We want to make sure they have had experience at a meet that will be run like what they will see in college.
Next, we look at their lifting videos to judge technique on the lifts as well as anthropometrics. We really take this into account to somewhat judge what their potential is.
I always like to speak with their previous coach to see what they have to say about their training mentality is right. Powerlifting is a hard sport, and you must be prepared to train hard, smart, and consistently.
Being coachable to different methods from what one may be used to is key.
We like to know their past training history as well. We want to see consistent improvement thus far and consistent strength gains. We also always want to know of any past injuries that they may have had.
An injury is not going to determine a scholarship offer or not, but we like to know if there is going to be anything we may need to work around. One big key for us is looking into their social media!
I have not offered some talented lifters due to their poor social media presentation.
We want to make sure we are going to get someone that will take the training seriously and not have bad habits that will take away from their competition.
What does your program have to offer athletes for powerlifting scholarships?
Our team is a varsity sport on campus, so the scholarship comes with the same things as any other sport on campus. The scholarship is determined on all the factors we discussed earlier, usually falling somewhere within the 40 to 60 percent tuition range.
With this scholarship, all fees for competing are covered (USAPL membership, meet entries, travel, food, and accommodations for overnight trips), as well as lifting gear needed for competition.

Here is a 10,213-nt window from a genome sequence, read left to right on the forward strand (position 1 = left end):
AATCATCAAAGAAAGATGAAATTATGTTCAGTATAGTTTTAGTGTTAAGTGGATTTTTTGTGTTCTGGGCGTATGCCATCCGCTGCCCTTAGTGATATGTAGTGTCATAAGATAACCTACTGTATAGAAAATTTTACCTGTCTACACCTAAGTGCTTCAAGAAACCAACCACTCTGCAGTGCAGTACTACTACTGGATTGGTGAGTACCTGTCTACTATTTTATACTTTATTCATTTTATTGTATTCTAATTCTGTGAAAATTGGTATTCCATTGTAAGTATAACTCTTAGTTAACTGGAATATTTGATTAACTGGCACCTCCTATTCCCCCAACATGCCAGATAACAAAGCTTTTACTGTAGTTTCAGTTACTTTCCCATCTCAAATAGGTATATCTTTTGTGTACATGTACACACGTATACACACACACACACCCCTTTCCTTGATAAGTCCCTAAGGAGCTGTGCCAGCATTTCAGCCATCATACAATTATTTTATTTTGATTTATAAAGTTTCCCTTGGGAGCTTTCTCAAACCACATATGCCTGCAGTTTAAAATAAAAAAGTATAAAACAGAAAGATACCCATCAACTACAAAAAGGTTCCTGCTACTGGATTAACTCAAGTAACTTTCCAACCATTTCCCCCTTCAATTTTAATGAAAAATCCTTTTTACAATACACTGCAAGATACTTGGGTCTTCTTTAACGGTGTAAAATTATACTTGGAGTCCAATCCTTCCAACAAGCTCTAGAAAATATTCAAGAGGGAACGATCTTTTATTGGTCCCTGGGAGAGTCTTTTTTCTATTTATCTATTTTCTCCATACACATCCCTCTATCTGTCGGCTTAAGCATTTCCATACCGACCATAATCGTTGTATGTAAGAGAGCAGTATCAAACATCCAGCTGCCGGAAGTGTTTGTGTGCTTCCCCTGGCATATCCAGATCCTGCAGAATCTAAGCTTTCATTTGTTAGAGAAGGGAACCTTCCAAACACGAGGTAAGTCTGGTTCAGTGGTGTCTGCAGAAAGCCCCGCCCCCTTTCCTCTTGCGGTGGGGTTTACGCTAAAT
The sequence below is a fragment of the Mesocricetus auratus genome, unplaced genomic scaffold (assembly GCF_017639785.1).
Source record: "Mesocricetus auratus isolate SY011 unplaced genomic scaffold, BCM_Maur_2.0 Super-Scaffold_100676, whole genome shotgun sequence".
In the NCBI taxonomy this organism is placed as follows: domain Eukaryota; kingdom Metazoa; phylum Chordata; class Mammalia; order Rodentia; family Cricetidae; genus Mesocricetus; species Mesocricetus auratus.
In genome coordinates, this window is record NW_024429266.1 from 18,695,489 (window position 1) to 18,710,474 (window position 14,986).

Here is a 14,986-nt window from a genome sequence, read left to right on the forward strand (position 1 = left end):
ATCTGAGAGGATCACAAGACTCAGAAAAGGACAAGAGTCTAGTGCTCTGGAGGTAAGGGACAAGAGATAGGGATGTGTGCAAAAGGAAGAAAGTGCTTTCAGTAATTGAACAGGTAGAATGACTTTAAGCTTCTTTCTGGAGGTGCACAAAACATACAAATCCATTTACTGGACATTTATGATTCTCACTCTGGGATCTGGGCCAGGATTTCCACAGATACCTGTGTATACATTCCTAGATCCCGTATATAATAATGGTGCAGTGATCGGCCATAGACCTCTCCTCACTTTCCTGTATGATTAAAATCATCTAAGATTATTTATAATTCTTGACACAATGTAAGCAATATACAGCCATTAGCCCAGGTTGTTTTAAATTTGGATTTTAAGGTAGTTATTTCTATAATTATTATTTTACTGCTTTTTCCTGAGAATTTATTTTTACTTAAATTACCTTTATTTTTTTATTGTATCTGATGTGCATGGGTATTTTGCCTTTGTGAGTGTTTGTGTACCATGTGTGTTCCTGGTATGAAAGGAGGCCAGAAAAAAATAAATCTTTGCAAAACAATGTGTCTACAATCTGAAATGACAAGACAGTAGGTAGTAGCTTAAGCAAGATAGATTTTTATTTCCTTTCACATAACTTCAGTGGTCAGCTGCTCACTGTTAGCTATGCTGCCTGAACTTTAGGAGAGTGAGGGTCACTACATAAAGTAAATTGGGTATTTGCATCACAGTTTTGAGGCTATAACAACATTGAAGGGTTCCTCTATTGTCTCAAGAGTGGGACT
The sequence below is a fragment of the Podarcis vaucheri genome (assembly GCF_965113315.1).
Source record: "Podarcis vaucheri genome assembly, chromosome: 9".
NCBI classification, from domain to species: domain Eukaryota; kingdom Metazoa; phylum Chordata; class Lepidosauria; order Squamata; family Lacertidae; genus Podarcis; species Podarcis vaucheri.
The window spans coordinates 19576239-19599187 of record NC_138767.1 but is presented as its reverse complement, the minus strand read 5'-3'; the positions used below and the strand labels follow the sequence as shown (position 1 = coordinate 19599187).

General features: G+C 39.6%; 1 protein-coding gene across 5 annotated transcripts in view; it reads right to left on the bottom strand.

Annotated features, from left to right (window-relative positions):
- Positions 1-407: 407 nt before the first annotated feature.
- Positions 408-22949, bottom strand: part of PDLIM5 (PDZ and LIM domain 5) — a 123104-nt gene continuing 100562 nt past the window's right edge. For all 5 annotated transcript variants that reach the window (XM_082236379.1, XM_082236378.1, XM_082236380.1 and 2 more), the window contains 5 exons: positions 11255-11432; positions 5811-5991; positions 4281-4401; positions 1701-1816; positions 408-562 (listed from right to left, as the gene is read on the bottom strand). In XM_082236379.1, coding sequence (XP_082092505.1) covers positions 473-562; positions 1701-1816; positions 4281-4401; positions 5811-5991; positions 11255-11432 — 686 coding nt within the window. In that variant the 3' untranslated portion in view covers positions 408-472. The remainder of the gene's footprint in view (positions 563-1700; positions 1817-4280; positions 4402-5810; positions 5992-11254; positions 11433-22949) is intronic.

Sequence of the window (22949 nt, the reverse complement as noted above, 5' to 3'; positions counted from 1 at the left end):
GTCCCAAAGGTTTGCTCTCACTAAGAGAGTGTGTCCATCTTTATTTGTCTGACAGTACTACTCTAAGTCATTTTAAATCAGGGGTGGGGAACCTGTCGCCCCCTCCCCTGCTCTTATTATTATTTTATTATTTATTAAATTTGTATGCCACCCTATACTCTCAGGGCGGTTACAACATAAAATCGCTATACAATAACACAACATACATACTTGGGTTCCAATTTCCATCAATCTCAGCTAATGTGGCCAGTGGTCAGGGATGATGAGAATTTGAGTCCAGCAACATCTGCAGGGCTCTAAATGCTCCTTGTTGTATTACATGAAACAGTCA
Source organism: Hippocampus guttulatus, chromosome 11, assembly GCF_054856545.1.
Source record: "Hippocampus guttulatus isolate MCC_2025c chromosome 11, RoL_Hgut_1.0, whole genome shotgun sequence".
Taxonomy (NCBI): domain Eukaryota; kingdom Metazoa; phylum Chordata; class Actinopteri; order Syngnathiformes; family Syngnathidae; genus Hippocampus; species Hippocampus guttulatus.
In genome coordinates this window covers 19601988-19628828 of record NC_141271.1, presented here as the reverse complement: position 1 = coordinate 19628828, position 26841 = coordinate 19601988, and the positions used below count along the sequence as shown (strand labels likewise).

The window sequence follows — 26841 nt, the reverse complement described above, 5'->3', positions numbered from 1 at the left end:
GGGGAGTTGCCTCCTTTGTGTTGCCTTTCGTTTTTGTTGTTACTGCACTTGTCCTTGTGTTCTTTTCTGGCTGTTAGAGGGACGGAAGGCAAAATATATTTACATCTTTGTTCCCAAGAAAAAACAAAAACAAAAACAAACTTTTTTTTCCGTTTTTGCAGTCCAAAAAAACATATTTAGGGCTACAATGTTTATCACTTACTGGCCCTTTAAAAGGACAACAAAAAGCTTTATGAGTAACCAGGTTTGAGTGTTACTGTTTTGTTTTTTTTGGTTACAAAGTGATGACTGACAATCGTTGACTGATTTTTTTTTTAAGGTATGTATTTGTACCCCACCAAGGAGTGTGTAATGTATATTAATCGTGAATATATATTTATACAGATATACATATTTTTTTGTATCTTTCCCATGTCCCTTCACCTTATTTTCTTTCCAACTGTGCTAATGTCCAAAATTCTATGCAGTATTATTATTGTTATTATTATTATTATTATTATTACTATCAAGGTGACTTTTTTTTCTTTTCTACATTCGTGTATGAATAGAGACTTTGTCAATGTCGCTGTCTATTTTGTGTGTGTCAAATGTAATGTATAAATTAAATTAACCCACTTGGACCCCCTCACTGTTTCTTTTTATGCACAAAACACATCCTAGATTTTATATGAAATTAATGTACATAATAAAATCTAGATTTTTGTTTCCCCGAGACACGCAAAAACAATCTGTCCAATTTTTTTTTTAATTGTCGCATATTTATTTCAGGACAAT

We provide the athletes with a competition singlet, shirts for training and competition, shorts for training, belts, knee sleeves, and socks.
We offer the opportunity to buy shoes from our apparel company for a discounted rate as well as other items for a discount. We do not provide shoes because each lifter may have a preference for shoes they like.
We are currently in the process of designing and building a new weight room, which will have a powerlifting-only weight room attached. This room will be specifically built for the needs of our powerlifters and will make us one of the only schools that has built a powerlifting-specific room. It will include all IPF-approved racks, bars, and plates for training, as well as hosting competitions.
We also offer graduate student scholarships that would be appealing to older lifters.
If they can still compete by age at the collegiate level, they are eligible for the option. This comes with all the previously mentioned perks as well as the opportunity to get some coaching experience with both our powerlifting team and athletic performance program if they are interested in becoming a strength coach.
Is there anything else you would like people to know?
We are currently beginning our second year of competition as a team. After our first year, we have tripled the size of our team and continuing to grow. We plan on carrying a team of 35 to 50 athletes by our fourth year as a program. We do also offer the possibility to be a dual-sport athlete here on campus.
There are 28 other sports offered on our campus, ranging from E-sports and bowling to football, basketball, and volleyball.
Most of our coaches would work with athletes if they wanted to try multiple sports. We currently have three dual-sport athletes on our team who have all been successful doing both this first year.
We are still currently recruiting for the 2019-2020 school year and have multiple spots still open.
For more information about the Ottawa University powerlifting program, contact Coach Adams at firstname.lastname@example.org or call him at 785-248-2588. You can also follow the powerlifting team and program on Twitter @OttawaU_Pwrlift and Instagram @ottawau_powerlifting.